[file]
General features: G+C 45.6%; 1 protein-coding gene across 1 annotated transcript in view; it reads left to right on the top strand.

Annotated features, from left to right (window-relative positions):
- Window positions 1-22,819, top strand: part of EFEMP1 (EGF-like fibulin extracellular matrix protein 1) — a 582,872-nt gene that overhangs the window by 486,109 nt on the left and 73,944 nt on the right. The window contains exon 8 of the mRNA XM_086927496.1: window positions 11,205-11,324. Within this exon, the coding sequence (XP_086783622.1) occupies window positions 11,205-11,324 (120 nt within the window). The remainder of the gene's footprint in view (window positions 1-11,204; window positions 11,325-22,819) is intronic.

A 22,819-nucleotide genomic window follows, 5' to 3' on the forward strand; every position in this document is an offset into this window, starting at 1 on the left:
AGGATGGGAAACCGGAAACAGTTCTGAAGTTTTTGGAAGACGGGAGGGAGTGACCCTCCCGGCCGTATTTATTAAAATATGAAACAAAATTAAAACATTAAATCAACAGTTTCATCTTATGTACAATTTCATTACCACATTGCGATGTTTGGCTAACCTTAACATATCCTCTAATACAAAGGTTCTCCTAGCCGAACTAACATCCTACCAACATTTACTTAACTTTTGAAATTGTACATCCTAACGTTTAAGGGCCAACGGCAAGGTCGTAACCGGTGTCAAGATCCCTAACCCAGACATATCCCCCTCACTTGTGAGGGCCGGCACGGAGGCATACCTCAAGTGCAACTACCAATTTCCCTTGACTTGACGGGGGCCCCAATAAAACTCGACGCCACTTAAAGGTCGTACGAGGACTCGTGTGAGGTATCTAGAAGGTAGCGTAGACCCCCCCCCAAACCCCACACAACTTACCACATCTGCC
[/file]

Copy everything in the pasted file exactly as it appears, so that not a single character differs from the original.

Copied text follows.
General features: G+C 45.6%; 1 protein-coding gene across 1 annotated transcript in view; it reads left to right on the top strand.

Annotated features, from left to right (window-relative positions):
- Window positions 1-22,819, top strand: part of EFEMP1 (EGF-like fibulin extracellular matrix protein 1) — a 582,872-nt gene that overhangs the window by 486,109 nt on the left and 73,944 nt on the right. The window contains exon 8 of the mRNA XM_086927496.1: window positions 11,205-11,324. Within this exon, the coding sequence (XP_086783622.1) occupies window positions 11,205-11,324 (120 nt within the window). The remainder of the gene's footprint in view (window positions 1-11,204; window positions 11,325-22,819) is intronic.

A 22,819-nucleotide genomic window follows, 5' to 3' on the forward strand; every position in this document is an offset into this window, starting at 1 on the left:
AGGATGGGAAACCGGAAACAGTTCTGAAGTTTTTGGAAGACGGGAGGGAGTGACCCTCCCGGCCGTATTTATTAAAATATGAAACAAAATTAAAACATTAAATCAACAGTTTCATCTTATGTACAATTTCATTACCACATTGCGATGTTTGGCTAACCTTAACATATCCTCTAATACAAAGGTTCTCCTAGCCGAACTAACATCCTACCAACATTTACTTAACTTTTGAAATTGTACATCCTAACGTTTAAGGGCCAACGGCAAGGTCGTAACCGGTGTCAAGATCCCTAACCCAGACATATCCCCCTCACTTGTGAGGGCCGGCACGGAGGCATACCTCAAGTGCAACTACCAATTTCCCTTGACTTGACGGGGGCCCCAATAAAACTCGACGCCACTTAAAGGTCGTACGAGGACTCGTGTGAGGTATCTAGAAGGTAGCGTAGACCCCCCCCCAAACCCCACACAACTTACCACATCTGCC